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Volume 3 Supplement 1

ESICM LIVES 2015

  • Poster presentation
  • Open Access

An international survey of nutrition practices in adult patients receiving veno-venous ECMO

  • 1, 2,
  • 2,
  • 2,
  • 2 and
  • 2
Intensive Care Medicine Experimental20153 (Suppl 1) :A295

https://doi.org/10.1186/2197-425X-3-S1-A295

  • Published:

Keywords

  • International Survey
  • Severe Respiratory Failure
  • Prokinetics Drug
  • Early Enteral
  • Early Enteral Feeding

Introduction

The use of veno-venous Extra-corporeal Membrane Oxygenation (vv-ECMO) in adults with severe respiratory failure is increasing. Nutrition whilst on vv-ECMO is challenging as inadequate feeding, mainly due to gastric intolerance is common [14]. Our understanding of how to meet nutrient needs in this high-risk patient is limited.

Objectives

To improve our understanding of the nutritional support preferences and practices by conducting an international survey of adult ECMO centres.

Methods

Details for International ECMO centres were obtained from our database used in previous surveys. Survey questions were developed through an iterative process and assessed for content and face validity. None of the survey domains were mandatory. This resulting 38-question online survey was emailed to 161 eligible ECMO centres using Smart Survey® (Smartline International Ltd, Gloucestershire, UK). Sole paediatric centres were excluded. The need for informed consent was waived by the local research and ethics committee.

Results

Sixty-seven (42%) eligible centres responded to the survey. One third of centres managed less than 10 vv-ECMO patients over the previous year.

Estimating Nutritional Requirements

The most common equation to determine energy requirements is 20-25kcal/kg/day (17/34; 50%) and 1.5g/kg/day for protein (11/32; 34%).

Route of Initial Feeding

Out of 37 responses, 29 (78%) use naso-gastic feeding as the initial route of feeding. Five commence parenteral nutrition first (14%) and 3 (8%) post-pyloric feeding.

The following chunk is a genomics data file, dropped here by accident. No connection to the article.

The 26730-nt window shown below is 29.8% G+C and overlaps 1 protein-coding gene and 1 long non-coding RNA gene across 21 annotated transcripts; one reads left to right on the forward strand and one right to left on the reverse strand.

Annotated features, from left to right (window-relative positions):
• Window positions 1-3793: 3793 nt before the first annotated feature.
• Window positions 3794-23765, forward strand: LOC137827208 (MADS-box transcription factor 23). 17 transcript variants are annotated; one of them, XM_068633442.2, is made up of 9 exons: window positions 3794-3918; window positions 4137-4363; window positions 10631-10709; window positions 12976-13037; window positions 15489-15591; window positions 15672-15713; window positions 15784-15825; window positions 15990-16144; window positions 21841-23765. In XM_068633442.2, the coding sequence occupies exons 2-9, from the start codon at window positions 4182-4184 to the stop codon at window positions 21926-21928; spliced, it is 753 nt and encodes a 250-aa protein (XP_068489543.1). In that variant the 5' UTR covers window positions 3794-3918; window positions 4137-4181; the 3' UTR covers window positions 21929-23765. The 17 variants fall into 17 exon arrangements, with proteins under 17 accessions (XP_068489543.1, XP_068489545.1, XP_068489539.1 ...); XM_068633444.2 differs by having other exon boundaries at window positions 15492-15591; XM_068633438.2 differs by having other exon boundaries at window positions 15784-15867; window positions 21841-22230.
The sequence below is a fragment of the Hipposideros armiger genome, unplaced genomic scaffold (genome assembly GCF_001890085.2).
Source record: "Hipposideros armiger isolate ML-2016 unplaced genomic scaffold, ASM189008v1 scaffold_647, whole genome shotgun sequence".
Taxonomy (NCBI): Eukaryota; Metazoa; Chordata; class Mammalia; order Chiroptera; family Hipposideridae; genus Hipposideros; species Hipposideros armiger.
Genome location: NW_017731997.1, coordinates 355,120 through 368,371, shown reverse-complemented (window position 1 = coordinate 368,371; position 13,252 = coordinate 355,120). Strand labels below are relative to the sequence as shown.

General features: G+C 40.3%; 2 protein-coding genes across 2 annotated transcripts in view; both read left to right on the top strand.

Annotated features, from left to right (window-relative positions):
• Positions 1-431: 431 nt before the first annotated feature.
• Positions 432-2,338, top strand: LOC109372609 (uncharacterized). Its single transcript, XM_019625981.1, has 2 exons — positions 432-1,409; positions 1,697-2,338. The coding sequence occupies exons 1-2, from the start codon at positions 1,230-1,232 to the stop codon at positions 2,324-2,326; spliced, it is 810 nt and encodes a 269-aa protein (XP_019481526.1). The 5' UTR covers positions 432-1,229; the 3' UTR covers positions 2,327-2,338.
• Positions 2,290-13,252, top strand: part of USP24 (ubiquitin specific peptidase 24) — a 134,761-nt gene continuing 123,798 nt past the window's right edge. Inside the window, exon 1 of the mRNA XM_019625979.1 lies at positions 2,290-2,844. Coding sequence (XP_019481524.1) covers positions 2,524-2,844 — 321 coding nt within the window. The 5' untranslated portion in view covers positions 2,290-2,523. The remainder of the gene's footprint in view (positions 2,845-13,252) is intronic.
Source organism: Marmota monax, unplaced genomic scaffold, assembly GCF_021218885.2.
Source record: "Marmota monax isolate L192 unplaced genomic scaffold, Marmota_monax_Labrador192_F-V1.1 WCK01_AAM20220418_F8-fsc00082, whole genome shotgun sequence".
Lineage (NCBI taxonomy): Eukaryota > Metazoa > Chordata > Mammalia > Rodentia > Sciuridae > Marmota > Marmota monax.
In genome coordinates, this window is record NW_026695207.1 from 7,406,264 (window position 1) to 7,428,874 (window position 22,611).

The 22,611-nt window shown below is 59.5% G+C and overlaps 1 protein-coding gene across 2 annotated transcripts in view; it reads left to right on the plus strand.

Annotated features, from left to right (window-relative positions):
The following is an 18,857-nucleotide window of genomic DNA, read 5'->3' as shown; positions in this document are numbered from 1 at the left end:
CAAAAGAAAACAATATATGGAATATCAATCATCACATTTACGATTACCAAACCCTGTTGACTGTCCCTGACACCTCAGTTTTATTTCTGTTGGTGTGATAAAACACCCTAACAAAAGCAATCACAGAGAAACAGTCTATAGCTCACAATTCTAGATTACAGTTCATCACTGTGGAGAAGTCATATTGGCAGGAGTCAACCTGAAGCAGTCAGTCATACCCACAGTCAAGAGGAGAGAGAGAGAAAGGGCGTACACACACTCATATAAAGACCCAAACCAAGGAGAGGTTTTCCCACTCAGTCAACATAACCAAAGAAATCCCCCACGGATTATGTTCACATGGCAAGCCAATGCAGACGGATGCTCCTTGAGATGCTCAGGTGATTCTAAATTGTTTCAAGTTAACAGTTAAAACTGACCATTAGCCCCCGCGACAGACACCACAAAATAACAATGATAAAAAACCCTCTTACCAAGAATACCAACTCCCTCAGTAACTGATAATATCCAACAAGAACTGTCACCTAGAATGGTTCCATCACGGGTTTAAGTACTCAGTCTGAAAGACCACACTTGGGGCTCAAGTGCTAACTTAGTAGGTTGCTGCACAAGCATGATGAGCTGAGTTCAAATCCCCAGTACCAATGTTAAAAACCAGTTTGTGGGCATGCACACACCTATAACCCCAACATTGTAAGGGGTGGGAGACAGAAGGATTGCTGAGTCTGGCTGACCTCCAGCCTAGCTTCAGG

Early Enteral Feeding

Twenty two out of thirty six respondents (61%) report feeding within 24 hours of commencing vv-ECMO. Twelve centres (33%) feed within 48 hours and one (3%) within 72 hours. One centre (3%) reports never feeding their vv-ECMO patients.

Gastro-Intestinal Intolerance

Gastro-intestinal intolerance is perceived as common in these patients with 16 out of 26 respondents (69%) reporting that 50% or more of their patients require prokinetics drugs during their vv-ECMO run.

Conclusions

The survey identifies significant heterogeneity in assessment and provision of nutritional requirement in these patients. Lack of evidence coupled with lack of guidelines relating to nutritional support explains this heterogeneity. Our survey highlights an urgent need for focused research in this area.

Authors’ Affiliations

(1)
Department of Nutrition and Dietetics, Guy's and St Thomas' NHS Foundation Trust, London, United Kingdom
(2)
Department of Critical Care, Guy's and St Thomas' NHS Foundation Trust, London, United Kingdom

References

  1. Scott LK, et al: Early enteral feedings in adults receiving venovenous ECMO. JPEN. 2004, 28 (5): 295-300. 10.1177/0148607104028005295.View ArticleGoogle Scholar
  2. Lukas G, et al: Nutritional support in adult patients receiving extracorporeal membrane oxygenation. Crit Care Resusc. 2010, 12 (4): 230-243.PubMedGoogle Scholar
  3. Ferrie S, et al: Nutrition support during extracorporeal oxygenation (ECMO) in adults: a retrospective audit of 86 patients. ICM. 2013, 39: 1989-1994.Google Scholar
  4. Bear DE, et al: Jejunal feeding associated with improved nutrient delivery compared with gastric feeding in patients receiving extracorporeal membrane oxygenation. ICM. 2011, S294-Sept, Suppl 1Google Scholar

Copyright

© Bear et al.; 2015

This article is published under license to BioMed Central Ltd. This is an Open Access article distributed under the terms of the Creative Commons Attribution License (http://creativecommons.org/licenses/by/4.0), which permits unrestricted use, distribution, and reproduction in any medium, provided the original work is properly cited.

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